Lift and divide daffodil clumps just after they've finished flowering, to prevent them getting too overcrowded. Left to themselves, bulbs multiply to the point where they've no longer got the room or resources to flower, resulting in 'blind' clumps which fail to flower, so keep an eye on your daffs and if any are showing signs of feeble or non-existent flowering it's time to sort them out.
Using a garden fork to avoid damaging the bulbs, lift the whole clump up out of the ground and carefully split it into single bulbs using your hands. As you do this, give each bulb the once-over, discarding any which are showing signs of rotting – keep an eye out for the fat grubs of narcissus bulb fly, too, which will eat their way through your entire stock if you let them.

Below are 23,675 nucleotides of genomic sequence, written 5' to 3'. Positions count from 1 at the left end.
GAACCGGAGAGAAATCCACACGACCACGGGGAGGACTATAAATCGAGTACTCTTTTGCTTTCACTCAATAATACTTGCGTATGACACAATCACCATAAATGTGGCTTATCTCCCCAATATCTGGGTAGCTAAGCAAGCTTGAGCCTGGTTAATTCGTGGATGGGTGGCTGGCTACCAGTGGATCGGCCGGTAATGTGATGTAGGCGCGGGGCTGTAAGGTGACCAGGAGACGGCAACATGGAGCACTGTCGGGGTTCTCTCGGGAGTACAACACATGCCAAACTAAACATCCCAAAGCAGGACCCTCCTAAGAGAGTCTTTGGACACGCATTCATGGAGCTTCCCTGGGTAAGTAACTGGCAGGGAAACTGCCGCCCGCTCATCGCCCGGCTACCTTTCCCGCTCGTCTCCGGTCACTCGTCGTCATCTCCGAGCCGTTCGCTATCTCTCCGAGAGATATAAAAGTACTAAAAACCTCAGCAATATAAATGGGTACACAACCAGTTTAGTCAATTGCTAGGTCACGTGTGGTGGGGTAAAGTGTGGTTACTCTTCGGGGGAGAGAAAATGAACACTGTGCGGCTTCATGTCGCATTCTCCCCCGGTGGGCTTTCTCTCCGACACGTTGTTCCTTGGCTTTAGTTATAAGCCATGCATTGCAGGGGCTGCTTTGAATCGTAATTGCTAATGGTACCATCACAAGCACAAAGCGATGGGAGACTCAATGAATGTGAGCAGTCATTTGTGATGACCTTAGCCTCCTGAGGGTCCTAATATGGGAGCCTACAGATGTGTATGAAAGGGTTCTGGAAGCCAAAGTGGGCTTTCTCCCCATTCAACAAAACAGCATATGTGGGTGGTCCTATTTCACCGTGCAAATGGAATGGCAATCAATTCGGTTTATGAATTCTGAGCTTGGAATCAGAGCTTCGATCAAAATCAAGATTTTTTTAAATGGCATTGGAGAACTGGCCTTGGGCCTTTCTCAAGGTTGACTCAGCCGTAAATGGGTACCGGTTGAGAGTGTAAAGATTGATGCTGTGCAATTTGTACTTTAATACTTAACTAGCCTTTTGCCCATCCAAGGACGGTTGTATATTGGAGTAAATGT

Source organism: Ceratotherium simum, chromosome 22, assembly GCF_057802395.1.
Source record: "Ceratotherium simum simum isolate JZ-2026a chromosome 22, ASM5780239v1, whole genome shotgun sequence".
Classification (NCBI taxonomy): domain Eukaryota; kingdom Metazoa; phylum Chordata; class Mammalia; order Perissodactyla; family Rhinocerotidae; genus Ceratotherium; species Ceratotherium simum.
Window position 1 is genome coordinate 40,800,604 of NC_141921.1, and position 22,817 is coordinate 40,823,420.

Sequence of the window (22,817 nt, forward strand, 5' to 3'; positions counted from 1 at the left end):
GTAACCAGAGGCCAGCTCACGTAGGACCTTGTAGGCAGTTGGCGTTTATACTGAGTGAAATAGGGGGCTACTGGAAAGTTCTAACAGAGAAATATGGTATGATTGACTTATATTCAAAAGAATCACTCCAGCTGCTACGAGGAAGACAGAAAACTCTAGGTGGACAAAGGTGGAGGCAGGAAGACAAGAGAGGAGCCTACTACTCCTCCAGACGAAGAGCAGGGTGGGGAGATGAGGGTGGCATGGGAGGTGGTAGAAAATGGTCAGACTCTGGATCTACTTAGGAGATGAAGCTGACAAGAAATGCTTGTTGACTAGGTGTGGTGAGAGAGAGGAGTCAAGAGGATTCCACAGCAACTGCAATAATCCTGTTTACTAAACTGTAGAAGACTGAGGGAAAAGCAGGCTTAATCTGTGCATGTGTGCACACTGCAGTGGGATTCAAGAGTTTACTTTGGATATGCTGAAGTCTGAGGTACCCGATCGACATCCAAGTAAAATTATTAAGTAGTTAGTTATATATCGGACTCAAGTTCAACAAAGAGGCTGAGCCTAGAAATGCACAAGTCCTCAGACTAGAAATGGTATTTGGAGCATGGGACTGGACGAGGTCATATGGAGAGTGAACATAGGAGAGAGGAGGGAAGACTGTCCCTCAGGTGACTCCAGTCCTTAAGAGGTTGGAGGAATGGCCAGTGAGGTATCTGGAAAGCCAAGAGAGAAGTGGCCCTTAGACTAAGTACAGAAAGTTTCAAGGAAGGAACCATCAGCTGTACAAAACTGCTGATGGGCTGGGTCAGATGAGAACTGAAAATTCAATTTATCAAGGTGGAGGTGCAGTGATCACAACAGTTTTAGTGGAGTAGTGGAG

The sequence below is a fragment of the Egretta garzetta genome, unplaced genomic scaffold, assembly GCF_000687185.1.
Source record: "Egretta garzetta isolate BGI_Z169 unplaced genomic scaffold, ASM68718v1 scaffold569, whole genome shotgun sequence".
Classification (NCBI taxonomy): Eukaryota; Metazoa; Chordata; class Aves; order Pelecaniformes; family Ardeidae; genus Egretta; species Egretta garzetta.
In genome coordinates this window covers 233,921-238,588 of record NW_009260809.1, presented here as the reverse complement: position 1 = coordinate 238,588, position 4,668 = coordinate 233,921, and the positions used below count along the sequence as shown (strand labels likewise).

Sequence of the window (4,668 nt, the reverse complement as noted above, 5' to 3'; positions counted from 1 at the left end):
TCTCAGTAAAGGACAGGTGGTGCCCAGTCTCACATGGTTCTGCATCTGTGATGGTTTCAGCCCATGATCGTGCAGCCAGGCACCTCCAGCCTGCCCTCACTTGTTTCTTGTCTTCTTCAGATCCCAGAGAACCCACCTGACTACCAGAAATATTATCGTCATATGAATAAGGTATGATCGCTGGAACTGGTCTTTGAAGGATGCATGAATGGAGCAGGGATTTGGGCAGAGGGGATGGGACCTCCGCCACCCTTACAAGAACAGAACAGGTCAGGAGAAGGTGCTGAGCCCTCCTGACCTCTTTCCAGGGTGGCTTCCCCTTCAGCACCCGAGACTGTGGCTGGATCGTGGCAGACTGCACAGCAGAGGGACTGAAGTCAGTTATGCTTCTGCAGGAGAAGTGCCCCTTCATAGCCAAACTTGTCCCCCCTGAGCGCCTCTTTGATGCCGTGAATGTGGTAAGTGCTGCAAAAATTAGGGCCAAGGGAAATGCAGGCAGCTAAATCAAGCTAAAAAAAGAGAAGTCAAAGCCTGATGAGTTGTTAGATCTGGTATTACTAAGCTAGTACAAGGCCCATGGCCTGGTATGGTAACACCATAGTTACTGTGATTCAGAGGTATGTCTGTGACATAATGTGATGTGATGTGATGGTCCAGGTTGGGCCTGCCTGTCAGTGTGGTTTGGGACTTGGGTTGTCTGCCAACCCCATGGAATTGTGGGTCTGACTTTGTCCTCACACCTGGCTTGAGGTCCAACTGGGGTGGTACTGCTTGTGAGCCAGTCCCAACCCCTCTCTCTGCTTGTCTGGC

Before you replant, dig over the soil and beef it up with a good generous spadeful of well-rotted manure or other organic matter, adding some grit if your soil is on the heavy side. Then pop the bulbs in about 5cm apart, twice as deep as the bulb's height, and you should have a healthy and much expanded daffodil display for next spring.